Pender Street Steppers – The Glass City
Mood Hut ended 2014 with critical praise ringing in their proverbial ears and the simple delights of their last release, Jack Jutson’s breezy “Something (On My Mind)”, finding the label new fans with each day. Mood Hut’s eighth release feels like an attempt to temper this growing attention, as Jutson teams up with fellow Pender Street Stepper Liam Butler for two quietly unassuming tracks. Both “The Glass City” and “Golden Garden” are described quite aptly as Lo-NRG by Mood Hut, and you should ignore the 12” centre label’s suggestion you play this record at 45rpm.
Together they evoke a similarly warm feeling to Life in the Zone, the Pender Street Steppers tape on Mood Hut from 2013 that remains a personal highlight of the label. That tape essentially set out the Pender Street Steppers template with soft drums, odd vocal samples and delightful little instrumental touches hooking you to its 17 tracks. It’s a tape that will be played for summers to come. Little has changed on this latest 12” from the Penders and it’s quite possible both tracks were laid down at Mood Hut’s HQ in the same recording session, a notion strengthened by that centre label. Take a look for yourself.
“The Glass City” is the brisker affair, magical trumpets parping and gentle chords chiming as the clipped drums roll out the groove at something approaching a standard house tempo. Everything is cloaked in a bassline whose enveloping warmth is reminiscent of a Hammam spa treatment I enjoyed in Marrakech earlier this year. The First time “Golden Garden” was spun, the opening bars left me confused at what speed the track should be played, sounding not quite right at either tempo. Cut to run at a lowly 100bpm, it may creep into action slowly but “Golden Garden” soon attains its own glassy charm with some ornithological samples that will delight fans of SUED’s rainforest excursions.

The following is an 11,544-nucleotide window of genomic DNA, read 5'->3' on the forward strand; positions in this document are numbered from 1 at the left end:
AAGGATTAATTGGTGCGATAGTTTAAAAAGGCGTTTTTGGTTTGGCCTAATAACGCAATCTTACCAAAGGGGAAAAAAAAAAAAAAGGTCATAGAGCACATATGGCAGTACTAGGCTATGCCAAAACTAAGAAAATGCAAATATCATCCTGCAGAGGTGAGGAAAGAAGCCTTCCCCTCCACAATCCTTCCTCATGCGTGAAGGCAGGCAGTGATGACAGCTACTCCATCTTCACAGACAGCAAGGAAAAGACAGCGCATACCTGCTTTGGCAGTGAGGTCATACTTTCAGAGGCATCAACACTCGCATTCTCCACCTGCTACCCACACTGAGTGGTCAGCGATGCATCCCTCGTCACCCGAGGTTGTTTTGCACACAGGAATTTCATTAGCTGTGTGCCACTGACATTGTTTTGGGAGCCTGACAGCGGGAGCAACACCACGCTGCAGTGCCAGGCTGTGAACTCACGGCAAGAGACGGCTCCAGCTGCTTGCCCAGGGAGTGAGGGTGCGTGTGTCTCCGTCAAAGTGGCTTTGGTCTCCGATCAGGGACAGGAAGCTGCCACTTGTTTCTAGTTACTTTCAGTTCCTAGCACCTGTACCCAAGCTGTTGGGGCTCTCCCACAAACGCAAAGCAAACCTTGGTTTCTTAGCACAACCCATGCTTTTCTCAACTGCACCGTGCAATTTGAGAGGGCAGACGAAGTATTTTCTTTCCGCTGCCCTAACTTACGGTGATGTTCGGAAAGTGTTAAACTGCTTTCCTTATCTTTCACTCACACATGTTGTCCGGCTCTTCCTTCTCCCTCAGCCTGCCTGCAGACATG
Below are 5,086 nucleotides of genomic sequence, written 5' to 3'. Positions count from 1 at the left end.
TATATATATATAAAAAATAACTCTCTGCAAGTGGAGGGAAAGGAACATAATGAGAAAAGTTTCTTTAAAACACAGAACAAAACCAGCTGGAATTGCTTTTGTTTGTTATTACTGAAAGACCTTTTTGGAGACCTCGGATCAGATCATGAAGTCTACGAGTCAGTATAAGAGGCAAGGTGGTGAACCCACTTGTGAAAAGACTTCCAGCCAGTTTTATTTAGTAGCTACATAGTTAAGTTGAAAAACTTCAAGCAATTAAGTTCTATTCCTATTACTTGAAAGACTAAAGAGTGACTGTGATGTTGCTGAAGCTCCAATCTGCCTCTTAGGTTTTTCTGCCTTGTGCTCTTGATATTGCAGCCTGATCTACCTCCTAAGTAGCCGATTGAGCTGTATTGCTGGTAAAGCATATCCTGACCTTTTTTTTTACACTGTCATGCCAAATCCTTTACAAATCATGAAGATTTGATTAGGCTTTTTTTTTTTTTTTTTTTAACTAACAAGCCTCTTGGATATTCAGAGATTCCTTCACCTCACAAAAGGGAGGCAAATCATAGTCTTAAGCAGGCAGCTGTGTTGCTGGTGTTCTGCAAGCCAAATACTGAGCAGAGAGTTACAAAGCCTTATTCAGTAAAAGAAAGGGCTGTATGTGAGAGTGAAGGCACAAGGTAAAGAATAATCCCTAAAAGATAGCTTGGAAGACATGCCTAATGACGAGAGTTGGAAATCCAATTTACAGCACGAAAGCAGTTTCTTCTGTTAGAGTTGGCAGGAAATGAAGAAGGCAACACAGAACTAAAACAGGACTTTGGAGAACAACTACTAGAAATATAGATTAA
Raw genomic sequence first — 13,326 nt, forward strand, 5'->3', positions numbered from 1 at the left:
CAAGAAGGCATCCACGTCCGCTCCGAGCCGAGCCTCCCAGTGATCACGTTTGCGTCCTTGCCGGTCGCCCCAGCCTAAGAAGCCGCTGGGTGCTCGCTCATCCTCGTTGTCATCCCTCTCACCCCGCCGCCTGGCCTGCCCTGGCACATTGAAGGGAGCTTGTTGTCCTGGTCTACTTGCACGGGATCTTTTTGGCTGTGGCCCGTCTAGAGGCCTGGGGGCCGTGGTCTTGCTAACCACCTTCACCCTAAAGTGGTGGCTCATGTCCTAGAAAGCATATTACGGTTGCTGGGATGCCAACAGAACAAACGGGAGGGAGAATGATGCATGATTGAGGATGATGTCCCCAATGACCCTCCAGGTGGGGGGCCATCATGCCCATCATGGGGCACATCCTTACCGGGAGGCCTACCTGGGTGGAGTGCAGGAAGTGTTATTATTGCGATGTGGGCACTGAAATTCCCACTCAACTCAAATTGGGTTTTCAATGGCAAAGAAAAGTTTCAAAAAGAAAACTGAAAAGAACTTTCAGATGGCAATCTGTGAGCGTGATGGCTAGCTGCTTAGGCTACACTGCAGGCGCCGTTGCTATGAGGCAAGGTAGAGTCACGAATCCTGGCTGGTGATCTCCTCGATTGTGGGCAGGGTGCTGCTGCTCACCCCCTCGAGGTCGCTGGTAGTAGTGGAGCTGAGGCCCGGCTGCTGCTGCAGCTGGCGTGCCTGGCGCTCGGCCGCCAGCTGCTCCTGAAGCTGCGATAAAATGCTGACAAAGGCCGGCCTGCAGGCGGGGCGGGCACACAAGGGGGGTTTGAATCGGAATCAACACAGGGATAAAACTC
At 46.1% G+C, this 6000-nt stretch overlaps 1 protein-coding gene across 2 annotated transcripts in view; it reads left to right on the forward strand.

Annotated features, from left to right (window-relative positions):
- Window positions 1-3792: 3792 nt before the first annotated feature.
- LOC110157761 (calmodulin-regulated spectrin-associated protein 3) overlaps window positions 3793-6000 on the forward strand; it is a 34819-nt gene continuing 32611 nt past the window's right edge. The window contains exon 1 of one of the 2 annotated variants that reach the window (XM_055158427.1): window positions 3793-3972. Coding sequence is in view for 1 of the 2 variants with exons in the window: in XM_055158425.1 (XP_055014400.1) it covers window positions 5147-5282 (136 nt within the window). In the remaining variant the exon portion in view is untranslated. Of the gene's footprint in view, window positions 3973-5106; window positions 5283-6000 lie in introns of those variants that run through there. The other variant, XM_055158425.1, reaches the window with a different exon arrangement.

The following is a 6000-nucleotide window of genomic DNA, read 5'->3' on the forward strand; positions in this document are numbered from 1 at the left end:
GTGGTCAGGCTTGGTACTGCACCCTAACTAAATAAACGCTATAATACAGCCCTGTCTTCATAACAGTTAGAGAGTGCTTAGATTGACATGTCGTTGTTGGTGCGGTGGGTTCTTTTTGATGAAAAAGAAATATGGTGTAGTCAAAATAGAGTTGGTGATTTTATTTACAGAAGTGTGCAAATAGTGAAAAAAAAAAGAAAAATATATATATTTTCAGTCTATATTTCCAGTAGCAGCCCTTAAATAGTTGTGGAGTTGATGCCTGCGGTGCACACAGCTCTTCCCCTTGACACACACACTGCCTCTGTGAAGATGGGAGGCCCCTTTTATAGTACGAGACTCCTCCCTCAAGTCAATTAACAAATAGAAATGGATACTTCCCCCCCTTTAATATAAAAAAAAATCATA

In the aftermath of Leo Messi destroying Bayern Munich a few weeks back, I heard a football journalist suggest the Argentinean was waging a war on language, the well of superlatives ever decreasing with each performance. Some might balk at comparing one of the world’s best footballers to a record label, but it’s becoming increasingly hard to find new ways to state how joyous Mood Hut’s output consistently is.
A1. The Glass City
B1. Golden Garden